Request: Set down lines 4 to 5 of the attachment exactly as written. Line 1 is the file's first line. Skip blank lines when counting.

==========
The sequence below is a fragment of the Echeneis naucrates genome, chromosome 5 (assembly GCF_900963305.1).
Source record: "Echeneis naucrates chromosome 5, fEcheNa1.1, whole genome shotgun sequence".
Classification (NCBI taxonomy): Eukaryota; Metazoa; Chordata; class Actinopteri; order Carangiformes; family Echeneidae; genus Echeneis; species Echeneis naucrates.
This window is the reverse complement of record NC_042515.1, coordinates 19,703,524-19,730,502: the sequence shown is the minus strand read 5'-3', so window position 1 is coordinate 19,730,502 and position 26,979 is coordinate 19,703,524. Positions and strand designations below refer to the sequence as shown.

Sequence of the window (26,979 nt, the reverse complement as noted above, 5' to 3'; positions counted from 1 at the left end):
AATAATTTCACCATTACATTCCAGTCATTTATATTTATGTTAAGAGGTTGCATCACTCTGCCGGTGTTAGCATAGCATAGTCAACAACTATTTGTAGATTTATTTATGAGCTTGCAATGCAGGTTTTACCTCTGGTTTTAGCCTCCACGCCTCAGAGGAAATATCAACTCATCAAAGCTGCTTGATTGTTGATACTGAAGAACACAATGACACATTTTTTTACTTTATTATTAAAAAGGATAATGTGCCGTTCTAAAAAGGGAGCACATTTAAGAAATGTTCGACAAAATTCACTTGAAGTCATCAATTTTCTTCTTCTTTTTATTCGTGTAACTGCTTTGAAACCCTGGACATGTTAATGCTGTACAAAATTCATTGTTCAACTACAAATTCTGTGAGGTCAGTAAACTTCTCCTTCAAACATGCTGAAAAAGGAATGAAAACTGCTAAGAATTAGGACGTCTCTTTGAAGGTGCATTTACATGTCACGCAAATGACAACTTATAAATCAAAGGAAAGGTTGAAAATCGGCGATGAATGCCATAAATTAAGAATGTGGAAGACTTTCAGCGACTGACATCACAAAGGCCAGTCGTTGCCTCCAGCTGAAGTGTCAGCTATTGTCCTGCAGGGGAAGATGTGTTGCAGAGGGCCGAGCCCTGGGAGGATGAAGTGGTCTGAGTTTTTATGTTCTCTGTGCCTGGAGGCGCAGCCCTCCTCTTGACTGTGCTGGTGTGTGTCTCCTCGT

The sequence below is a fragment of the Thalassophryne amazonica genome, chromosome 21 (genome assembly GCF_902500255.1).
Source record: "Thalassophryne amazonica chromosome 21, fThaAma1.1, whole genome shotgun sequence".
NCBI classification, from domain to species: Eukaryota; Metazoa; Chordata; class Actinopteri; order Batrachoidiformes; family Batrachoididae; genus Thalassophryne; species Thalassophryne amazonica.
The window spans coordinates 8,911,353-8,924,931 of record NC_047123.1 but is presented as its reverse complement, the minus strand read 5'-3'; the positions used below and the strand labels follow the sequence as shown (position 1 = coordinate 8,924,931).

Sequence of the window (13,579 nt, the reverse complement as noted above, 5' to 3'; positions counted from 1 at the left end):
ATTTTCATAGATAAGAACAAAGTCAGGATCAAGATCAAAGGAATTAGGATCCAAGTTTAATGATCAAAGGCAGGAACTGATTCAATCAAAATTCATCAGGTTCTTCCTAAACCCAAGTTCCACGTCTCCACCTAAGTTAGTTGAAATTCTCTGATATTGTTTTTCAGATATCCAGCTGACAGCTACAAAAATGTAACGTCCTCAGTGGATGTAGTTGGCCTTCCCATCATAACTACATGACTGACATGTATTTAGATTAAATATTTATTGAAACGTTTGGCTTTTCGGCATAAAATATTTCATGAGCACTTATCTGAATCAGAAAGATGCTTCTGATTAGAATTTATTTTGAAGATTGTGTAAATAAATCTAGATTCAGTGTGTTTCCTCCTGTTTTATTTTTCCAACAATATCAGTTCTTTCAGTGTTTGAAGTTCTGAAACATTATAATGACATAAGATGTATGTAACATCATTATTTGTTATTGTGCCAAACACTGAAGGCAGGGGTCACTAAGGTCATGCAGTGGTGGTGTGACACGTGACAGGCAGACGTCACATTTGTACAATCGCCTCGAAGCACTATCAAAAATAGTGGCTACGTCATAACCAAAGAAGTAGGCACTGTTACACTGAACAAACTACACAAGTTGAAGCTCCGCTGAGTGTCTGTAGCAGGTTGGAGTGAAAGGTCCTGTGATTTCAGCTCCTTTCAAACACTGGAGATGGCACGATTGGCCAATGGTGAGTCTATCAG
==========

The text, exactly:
This window is the reverse complement of record NC_042515.1, coordinates 19,703,524-19,730,502: the sequence shown is the minus strand read 5'-3', so window position 1 is coordinate 19,730,502 and position 26,979 is coordinate 19,703,524. Positions and strand designations below refer to the sequence as shown.

Sequence of the window (26,979 nt, the reverse complement as noted above, 5' to 3'; positions counted from 1 at the left end):